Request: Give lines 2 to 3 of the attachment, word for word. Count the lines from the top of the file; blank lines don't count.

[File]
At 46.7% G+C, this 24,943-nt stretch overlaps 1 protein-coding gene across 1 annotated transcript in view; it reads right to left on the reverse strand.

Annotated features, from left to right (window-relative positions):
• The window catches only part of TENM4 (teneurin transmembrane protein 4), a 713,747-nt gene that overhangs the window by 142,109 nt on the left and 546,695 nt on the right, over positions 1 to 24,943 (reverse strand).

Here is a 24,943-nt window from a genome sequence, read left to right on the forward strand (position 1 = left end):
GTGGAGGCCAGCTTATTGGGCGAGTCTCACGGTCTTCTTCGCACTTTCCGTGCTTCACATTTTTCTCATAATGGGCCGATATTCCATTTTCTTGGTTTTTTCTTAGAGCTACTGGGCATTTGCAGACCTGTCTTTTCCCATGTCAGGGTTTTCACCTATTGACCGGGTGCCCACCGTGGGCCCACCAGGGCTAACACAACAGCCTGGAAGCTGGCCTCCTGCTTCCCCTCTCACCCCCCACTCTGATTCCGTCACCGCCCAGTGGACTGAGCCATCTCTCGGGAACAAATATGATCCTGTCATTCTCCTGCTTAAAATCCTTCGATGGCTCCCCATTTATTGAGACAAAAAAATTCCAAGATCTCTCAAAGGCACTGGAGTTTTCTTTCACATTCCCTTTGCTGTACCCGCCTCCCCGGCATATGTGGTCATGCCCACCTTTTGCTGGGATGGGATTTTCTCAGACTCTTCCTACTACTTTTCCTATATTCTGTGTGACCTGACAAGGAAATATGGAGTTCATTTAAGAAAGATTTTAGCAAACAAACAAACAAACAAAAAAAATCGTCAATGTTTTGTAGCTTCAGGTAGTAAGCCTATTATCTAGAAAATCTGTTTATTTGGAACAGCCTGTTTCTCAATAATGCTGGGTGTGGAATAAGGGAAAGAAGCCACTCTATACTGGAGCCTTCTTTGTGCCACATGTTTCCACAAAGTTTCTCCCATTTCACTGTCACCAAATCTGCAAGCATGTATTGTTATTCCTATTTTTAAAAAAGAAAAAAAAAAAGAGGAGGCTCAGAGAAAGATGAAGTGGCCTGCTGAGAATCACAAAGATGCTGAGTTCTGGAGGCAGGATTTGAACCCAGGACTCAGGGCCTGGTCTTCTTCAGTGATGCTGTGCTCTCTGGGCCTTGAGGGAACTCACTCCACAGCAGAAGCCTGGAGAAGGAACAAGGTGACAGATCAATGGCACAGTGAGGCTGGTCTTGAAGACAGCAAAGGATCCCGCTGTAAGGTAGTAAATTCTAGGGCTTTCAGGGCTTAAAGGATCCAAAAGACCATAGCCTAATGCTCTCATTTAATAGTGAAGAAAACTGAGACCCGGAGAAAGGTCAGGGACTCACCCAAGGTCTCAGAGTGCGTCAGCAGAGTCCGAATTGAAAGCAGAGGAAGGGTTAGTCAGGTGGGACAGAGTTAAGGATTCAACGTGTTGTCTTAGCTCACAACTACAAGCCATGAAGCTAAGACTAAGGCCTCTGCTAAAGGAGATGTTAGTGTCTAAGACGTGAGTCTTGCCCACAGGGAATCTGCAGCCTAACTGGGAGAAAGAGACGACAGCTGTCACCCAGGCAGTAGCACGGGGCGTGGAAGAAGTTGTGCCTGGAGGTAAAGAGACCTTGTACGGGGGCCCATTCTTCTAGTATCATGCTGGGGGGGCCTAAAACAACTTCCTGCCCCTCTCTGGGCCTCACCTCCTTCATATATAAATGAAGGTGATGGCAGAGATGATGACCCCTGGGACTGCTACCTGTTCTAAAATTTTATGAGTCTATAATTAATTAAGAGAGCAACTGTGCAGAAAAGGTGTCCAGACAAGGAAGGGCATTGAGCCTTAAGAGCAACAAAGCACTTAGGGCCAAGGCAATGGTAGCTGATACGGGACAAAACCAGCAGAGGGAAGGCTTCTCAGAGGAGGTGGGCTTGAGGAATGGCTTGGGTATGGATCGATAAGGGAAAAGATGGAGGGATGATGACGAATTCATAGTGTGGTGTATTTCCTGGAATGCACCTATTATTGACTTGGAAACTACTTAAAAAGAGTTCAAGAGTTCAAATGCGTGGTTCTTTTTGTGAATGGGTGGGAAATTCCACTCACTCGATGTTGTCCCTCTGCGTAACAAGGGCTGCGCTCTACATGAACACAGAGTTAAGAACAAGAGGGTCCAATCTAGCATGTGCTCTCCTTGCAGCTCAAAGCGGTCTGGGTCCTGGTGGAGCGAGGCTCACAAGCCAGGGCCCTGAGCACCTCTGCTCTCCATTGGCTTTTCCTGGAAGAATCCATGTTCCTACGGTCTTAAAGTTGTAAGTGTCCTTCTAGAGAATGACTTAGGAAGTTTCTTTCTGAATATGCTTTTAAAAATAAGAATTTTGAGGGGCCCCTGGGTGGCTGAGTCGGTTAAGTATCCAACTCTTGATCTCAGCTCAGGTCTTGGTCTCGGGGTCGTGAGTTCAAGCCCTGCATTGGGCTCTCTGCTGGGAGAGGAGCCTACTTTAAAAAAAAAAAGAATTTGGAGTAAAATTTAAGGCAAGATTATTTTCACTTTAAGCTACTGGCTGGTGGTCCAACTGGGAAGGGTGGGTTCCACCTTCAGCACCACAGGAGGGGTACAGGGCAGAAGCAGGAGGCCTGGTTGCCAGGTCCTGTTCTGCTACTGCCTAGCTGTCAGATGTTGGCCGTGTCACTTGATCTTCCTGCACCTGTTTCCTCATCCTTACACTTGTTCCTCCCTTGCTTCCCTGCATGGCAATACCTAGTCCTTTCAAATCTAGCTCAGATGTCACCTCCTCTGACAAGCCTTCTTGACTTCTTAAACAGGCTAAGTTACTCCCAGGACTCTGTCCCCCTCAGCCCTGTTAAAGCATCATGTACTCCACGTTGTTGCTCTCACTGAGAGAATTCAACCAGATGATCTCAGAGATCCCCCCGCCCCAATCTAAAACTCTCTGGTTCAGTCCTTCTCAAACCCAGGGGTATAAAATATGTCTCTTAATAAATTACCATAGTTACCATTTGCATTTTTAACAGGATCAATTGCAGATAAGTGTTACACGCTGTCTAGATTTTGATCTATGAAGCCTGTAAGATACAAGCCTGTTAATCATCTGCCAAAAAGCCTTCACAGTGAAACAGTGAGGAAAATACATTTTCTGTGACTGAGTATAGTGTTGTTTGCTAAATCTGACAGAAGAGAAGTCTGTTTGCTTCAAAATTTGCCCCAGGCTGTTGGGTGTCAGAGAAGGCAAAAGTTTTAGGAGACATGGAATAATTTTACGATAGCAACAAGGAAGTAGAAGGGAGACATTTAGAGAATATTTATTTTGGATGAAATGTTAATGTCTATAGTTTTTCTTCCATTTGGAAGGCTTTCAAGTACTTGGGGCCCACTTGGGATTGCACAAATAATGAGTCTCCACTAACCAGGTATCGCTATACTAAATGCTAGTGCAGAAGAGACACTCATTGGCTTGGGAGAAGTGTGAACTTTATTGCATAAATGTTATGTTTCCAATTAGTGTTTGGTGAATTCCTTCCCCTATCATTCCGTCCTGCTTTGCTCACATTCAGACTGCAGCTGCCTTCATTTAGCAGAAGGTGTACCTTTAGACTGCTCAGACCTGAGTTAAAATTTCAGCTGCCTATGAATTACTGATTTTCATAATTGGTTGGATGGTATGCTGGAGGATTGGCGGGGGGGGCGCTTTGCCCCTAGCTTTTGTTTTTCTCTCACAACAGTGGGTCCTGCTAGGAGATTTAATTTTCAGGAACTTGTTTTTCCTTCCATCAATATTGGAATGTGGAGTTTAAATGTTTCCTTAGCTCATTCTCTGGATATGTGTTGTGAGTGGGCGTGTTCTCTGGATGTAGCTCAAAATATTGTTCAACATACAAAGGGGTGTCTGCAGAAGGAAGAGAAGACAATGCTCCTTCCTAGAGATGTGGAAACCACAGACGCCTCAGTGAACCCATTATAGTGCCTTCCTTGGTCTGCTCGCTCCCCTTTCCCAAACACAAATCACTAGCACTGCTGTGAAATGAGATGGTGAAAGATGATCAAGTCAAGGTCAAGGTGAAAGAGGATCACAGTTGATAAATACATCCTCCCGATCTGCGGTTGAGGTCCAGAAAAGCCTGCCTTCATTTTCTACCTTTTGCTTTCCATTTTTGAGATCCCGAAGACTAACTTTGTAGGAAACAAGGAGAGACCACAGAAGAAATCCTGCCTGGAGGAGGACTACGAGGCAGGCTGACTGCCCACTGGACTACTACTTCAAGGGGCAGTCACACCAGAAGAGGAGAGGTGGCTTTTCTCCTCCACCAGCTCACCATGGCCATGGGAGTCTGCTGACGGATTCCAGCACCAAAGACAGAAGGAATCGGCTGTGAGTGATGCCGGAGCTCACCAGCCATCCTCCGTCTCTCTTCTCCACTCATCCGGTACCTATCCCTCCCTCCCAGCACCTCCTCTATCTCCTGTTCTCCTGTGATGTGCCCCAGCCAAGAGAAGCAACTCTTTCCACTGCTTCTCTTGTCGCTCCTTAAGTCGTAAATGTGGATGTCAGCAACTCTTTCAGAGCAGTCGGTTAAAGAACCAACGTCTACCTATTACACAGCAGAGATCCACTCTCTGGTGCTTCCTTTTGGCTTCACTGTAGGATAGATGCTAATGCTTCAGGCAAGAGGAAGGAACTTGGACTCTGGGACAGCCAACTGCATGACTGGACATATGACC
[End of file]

Annotated features, from left to right (window-relative positions):
• The window catches only part of TENM4 (teneurin transmembrane protein 4), a 713,747-nt gene that overhangs the window by 142,109 nt on the left and 546,695 nt on the right, over positions 1 to 24,943 (reverse strand).